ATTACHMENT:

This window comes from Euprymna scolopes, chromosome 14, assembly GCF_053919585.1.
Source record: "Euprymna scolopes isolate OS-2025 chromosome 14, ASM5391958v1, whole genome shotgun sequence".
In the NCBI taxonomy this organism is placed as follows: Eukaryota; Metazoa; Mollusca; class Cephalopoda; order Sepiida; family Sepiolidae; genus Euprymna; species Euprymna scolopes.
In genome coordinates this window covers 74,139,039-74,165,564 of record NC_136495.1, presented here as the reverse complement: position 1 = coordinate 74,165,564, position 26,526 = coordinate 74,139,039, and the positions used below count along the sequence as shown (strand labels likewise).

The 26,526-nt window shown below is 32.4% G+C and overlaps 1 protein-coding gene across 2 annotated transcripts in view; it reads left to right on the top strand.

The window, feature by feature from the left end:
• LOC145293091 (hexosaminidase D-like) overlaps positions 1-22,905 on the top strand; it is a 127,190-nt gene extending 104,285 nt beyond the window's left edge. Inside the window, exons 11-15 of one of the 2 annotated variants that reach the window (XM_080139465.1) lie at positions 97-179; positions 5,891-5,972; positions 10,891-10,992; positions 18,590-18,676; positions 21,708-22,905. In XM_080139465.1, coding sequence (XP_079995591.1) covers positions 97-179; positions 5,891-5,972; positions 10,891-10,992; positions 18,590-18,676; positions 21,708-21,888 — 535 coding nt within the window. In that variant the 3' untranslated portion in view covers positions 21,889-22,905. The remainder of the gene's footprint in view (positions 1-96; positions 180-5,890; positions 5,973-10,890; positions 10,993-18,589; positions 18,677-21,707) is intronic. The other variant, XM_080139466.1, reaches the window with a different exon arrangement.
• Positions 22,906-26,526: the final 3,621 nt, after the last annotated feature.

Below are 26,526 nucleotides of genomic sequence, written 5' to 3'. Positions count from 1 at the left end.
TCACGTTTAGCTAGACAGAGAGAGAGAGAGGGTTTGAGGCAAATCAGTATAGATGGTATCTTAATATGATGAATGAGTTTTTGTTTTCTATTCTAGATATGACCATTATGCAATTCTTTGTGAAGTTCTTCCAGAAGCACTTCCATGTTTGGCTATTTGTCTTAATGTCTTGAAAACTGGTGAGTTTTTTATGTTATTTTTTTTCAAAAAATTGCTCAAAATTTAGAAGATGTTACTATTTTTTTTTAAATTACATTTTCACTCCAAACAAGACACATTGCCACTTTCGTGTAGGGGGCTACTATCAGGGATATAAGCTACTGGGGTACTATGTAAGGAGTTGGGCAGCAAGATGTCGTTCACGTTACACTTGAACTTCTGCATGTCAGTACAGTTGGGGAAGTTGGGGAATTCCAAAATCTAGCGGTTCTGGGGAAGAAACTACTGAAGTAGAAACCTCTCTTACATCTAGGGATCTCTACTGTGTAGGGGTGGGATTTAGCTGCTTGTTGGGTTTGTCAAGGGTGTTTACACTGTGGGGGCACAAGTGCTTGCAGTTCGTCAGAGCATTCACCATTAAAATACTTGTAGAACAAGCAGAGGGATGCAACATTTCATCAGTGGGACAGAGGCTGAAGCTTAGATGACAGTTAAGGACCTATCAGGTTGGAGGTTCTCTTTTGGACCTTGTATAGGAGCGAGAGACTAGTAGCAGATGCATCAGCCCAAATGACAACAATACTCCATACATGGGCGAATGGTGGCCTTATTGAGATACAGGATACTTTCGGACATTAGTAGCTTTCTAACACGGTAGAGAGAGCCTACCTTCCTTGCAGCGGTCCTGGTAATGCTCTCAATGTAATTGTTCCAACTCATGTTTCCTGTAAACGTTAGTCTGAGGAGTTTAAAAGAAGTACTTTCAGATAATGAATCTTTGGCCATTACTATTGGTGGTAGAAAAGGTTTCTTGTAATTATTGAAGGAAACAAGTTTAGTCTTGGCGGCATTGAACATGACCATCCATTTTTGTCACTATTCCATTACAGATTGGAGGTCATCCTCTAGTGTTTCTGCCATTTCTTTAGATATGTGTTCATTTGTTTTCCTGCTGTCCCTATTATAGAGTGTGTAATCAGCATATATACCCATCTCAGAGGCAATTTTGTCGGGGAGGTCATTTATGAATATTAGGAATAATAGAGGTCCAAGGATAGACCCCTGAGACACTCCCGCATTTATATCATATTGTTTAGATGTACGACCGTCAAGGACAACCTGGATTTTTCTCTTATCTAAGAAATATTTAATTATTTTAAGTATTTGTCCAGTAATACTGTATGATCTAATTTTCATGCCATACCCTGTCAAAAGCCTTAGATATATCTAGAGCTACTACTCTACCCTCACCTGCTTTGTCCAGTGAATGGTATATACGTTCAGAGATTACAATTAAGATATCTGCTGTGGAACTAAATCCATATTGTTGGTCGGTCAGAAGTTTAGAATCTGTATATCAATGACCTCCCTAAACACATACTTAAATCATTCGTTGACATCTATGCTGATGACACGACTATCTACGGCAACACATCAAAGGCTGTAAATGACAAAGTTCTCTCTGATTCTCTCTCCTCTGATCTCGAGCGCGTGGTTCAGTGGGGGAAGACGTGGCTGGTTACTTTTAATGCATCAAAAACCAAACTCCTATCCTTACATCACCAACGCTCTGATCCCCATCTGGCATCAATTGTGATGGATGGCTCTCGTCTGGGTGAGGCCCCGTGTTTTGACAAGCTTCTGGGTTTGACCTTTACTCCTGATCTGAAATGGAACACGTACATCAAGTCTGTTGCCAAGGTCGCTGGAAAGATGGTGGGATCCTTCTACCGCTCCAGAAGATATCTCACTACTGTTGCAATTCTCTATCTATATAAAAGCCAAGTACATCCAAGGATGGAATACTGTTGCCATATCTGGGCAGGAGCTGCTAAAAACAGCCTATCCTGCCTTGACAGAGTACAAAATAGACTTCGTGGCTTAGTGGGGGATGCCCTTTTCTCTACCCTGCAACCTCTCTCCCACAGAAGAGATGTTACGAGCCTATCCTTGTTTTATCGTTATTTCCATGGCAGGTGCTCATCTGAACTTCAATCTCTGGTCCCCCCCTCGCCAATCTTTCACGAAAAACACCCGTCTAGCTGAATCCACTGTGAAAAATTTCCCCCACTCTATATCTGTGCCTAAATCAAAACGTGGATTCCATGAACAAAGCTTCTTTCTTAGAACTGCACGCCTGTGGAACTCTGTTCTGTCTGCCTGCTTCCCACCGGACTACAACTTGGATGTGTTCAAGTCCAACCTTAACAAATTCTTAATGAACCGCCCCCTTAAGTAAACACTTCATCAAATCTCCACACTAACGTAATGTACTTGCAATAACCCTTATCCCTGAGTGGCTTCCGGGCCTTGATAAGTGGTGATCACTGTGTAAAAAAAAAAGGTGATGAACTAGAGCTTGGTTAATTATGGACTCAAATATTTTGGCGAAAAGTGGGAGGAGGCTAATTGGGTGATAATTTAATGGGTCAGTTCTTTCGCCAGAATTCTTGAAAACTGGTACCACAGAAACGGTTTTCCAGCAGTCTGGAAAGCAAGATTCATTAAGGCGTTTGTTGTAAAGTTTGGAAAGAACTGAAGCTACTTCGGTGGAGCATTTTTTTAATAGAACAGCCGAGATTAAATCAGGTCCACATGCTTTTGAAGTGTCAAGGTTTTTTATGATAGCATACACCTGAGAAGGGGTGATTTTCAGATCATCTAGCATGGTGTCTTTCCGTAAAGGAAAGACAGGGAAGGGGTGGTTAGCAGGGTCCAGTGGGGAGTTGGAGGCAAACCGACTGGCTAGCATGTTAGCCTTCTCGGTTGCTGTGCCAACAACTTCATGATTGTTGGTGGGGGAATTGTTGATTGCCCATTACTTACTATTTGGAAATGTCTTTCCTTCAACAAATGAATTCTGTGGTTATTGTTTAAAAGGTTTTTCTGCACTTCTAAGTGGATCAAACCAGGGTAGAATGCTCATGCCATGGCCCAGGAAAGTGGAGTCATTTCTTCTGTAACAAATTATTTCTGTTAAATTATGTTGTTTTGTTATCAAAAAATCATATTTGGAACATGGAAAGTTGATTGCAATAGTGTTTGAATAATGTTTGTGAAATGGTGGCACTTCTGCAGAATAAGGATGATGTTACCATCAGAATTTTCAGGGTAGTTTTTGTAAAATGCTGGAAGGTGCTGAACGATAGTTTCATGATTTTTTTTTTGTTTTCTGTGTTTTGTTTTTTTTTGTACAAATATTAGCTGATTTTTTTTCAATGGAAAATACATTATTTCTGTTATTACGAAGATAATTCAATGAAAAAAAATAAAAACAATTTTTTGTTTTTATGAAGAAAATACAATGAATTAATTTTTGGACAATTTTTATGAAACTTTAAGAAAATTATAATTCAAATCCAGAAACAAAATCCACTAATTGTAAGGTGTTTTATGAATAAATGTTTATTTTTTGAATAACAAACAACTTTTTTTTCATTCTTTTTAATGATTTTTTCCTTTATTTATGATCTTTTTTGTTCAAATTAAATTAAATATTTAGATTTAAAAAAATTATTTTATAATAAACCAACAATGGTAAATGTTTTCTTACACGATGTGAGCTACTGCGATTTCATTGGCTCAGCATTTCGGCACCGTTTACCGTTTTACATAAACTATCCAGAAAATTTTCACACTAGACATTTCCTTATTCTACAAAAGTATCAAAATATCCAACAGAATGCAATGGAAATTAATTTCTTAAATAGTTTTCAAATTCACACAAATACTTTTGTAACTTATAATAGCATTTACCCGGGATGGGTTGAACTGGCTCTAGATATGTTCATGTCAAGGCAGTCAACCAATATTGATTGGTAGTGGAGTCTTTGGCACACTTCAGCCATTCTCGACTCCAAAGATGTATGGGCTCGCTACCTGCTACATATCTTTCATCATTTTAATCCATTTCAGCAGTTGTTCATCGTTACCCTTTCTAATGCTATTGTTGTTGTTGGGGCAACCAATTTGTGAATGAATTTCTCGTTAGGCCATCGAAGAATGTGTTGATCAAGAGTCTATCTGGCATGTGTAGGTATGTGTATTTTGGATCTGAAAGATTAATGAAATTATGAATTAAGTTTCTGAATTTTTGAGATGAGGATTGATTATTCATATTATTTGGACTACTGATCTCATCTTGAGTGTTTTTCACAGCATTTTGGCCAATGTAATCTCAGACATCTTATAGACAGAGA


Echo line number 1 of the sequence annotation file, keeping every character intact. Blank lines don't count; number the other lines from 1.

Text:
This window comes from Euprymna scolopes, chromosome 14, assembly GCF_053919585.1.